For the past several years, I tended to stick to the more popular brands of smartphones. HTC, Samsung, and Apple are the three that I tend to switch between the most, rarely straying from them for very long, if at all. As the years pass and technology improves and becomes more affordable, though, it’s evident that big companies are no longer the only sensible choices; smaller companies and start-ups can feasibly get in on the action as well, sometimes creating something that appeals on a wide scale. Such is the case for Chinese OEM OnePlus.
I’ve never owned a OnePlus, but the company has been on my radar for a while. Their earlier devices, the original OnePlus One and OnePlus 2, were only attainable by invite only early on. Demand was high and usually when they opened I wasn’t even in the market for a new phone, so I didn’t even try. The OnePlus 3 was the first OnePlus device to go invite-free, but again, when it launched I hadn’t been in the market for a new phone. Same goes for the OnePlus 3T, and now that the OnePlus 5 is official, I find I’m in the same boat. But for a company that has grown as much as it has in the past three years, I do feel that they deserve more recognition than they’ve been getting from me. As I watched the OnePlus 5 event yesterday, I will admit that I was pretty impressed with what I saw.
Looks-wise, there isn’t much to say about the OnePlus 5. To me, it looks like an awful lot like an iPhone. I don’t consider that to be a bad thing, but I also like the way the iPhone looks. The matte finish is a breath of fresh air from the glass fingerprint magnets that have been used on flagships like the Galaxy S6-S8 and now the HTC U11. The 5.5-inch screen has significant bezels around the edges and goes against the bezel-free trend of 2017, but I don’t really think it’s as big of a deal as it’s often made out to be. A single physical button and fingerprint sensor remains on the front of the device, which I would argue is a better placement than the Galaxy S8’s bizarrely placed sensor. Overall, nothing new, and nothing surprising.
The internals are what pleases me the most for a couple of reasons. The OnePlus 5 uses the latest Qualcomm Snapdragon 835 processor, which is the most powerful mobile processor on the market, and between 6 and 8GB of RAM. It also comes with a minimum of 64GB of internal storage and goes up to 128GB, double the 32GB that most manufacturers offer today. And while the phone “only” has a 1080p AMOLED display, I would argue that for most people it’s not that big of a deal; I myself have turned down my Galaxy S7’s native resolution of 1440 x 2560 down to full HD in an attempt to preserve battery life, and haven’t noticed since I turned it down months ago. It also features a headphone jack, Dash Charge, and a bloatware-free experience.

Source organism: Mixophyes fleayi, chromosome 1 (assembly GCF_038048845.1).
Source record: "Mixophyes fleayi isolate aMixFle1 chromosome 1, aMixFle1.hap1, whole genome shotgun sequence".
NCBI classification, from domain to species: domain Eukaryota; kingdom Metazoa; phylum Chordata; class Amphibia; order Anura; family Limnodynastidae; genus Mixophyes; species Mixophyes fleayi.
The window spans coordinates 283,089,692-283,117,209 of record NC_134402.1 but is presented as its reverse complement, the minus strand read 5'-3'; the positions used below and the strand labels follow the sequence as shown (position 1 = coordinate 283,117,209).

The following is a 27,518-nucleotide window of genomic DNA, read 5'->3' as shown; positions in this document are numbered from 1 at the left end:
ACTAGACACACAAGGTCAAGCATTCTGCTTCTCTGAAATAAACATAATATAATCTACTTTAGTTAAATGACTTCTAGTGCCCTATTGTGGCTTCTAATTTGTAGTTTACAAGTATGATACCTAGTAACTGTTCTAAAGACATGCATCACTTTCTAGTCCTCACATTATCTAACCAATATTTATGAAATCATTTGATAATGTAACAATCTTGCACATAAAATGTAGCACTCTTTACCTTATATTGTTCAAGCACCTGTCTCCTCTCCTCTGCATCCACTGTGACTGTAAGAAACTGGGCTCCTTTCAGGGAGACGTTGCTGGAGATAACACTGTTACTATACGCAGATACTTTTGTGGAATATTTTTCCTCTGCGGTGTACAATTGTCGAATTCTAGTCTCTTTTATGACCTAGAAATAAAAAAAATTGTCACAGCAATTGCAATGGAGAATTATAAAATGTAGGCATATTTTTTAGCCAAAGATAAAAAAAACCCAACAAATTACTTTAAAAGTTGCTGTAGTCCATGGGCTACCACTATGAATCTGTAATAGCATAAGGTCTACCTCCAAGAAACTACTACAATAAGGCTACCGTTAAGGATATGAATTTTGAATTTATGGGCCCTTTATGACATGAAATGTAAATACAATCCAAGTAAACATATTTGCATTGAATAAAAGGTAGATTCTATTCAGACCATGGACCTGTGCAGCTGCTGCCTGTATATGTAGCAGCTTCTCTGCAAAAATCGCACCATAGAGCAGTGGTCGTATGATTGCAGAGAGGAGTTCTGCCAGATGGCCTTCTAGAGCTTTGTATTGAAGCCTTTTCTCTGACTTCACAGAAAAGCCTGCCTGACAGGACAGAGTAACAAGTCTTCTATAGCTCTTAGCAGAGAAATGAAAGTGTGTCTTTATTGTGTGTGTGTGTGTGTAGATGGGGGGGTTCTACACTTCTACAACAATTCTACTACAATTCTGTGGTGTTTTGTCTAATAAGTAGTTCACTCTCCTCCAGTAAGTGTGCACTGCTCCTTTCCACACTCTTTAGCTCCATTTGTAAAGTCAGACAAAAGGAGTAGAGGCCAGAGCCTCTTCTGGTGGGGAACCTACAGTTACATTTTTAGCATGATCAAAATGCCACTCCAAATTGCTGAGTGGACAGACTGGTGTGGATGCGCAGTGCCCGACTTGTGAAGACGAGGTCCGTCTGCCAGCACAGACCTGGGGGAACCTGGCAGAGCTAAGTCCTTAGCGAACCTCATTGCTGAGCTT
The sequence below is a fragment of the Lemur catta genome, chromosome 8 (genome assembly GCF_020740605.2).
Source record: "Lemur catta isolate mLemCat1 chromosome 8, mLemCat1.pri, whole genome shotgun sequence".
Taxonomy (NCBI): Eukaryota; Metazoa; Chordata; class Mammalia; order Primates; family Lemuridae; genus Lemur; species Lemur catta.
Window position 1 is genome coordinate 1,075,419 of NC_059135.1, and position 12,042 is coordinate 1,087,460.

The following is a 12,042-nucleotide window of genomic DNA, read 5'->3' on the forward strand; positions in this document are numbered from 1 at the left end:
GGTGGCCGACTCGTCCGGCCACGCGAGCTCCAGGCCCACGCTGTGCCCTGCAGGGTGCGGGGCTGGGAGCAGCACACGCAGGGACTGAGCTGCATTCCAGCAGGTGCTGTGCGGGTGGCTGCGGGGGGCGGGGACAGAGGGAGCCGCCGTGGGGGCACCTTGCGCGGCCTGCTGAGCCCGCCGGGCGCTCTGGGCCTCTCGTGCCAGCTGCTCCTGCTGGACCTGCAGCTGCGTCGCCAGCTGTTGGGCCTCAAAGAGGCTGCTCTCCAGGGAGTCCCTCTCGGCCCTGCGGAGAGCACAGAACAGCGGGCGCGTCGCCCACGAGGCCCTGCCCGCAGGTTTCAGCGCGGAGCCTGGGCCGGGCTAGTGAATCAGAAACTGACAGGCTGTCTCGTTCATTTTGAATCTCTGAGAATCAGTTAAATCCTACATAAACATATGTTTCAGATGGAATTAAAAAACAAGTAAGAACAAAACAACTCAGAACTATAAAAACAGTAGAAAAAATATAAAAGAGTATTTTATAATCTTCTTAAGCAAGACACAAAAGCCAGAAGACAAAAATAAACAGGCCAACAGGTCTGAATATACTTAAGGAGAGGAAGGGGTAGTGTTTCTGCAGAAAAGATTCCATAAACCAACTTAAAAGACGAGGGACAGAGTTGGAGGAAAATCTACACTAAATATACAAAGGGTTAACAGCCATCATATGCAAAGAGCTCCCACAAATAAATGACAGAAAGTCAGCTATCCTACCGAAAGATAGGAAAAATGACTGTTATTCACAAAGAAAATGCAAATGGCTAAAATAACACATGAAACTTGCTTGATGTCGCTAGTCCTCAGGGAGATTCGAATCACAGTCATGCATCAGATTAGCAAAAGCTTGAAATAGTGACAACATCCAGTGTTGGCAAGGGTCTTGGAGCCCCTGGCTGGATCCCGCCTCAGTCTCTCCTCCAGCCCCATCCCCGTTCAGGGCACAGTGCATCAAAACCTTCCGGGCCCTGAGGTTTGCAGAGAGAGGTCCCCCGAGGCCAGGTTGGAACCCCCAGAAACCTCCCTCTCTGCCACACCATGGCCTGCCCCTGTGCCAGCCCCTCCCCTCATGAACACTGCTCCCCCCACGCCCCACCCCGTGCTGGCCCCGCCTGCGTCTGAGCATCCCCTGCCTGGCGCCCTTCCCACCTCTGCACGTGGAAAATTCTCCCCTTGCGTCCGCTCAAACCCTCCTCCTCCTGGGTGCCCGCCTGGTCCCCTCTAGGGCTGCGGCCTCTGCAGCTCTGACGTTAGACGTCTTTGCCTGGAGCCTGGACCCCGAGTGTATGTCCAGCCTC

OnePlus was fairly up front regarding their cameras: they’re not the best, but they are pretty good with the dual-lens setup. However, no OIS renders even the highest megapixel count (the OnePlus 5 has 20 and 16-megapixel shooters on the back) useless in some situations. Still, it’s adequate for most people and many occasions. The 16-megapixel front-facing camera is also appealing for frequent selfie takers.
Finally, there’s the device’s 3,300 mAh battery. A sweet spot in between the Galaxy S7’s 3600 and Galaxy S8’s 3000 mAh batteries, the OnePlus 5’s battery seems perfectly normal for its size. According to demonstrations during the event, Dash Charge even replenishes the OnePlus 5’s battery faster than Samsung’s Fast Charge, and promises to deliver a full day’s charge in just 30 minutes.
It was revealed that the OnePlus 5 will retail for $479 – less than your typical flagship, but considerably more than many decently performing “budget” phones. I would argue that the surplus of decent cheap Android devices that have appeared on the market over the years have watered down the idea that a sub-$500 phone could still be considered a good deal, but I do think that the OnePlus 5 has a place for that price. With Nexus gone, there aren’t many bloatware-free phones around, much less for less than $500.
Overall, there are a lot of things to like about the OnePlus 5. It’s fast, it’s powerful, it has a headphone jack, and it doesn’t have bloat. The camera isn’t the best and its design is so last year with visible bezels, but for many people those things aren’t the most important. At a somewhat budget-friendly price of $479, I would say that the OnePlus, despite its flaws, is still worth checking out if you’re in the market for a new smartphone. It might just be exactly what you’re looking for.
Readers, now that it’s official, what are your thoughts on the OnePlus 5? Are you impressed with the new device or will you be skipping out on this one? Let us know your thoughts in the comments below!